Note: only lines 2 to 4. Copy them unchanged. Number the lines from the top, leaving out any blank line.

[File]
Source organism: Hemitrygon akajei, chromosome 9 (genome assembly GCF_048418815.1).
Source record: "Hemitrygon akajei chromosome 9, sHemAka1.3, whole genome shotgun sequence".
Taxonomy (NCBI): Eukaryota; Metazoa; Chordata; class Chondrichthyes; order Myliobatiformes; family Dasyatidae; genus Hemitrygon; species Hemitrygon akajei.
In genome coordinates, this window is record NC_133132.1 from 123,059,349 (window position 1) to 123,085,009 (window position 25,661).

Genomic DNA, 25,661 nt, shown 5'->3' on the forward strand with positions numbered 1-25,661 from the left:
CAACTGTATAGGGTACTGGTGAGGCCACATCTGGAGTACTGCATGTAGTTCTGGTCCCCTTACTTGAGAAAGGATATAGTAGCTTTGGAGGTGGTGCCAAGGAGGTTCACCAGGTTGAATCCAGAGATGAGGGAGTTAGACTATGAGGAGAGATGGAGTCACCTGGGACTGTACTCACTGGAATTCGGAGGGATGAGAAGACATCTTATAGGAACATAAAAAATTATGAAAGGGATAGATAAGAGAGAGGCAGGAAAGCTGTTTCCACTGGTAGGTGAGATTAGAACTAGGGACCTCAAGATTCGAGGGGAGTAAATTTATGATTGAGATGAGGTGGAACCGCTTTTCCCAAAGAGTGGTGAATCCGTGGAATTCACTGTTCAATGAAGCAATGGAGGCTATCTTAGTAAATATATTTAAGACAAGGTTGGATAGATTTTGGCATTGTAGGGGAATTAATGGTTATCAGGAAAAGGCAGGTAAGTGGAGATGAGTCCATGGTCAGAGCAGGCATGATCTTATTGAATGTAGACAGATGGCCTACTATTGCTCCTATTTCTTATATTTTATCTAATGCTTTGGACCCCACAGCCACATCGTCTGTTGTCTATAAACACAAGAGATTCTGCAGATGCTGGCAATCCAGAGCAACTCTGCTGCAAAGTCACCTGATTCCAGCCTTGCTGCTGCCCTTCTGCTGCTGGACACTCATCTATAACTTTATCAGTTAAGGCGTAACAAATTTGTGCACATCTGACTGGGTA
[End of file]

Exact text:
Source record: "Hemitrygon akajei chromosome 9, sHemAka1.3, whole genome shotgun sequence".
Taxonomy (NCBI): Eukaryota; Metazoa; Chordata; class Chondrichthyes; order Myliobatiformes; family Dasyatidae; genus Hemitrygon; species Hemitrygon akajei.
In genome coordinates, this window is record NC_133132.1 from 123,059,349 (window position 1) to 123,085,009 (window position 25,661).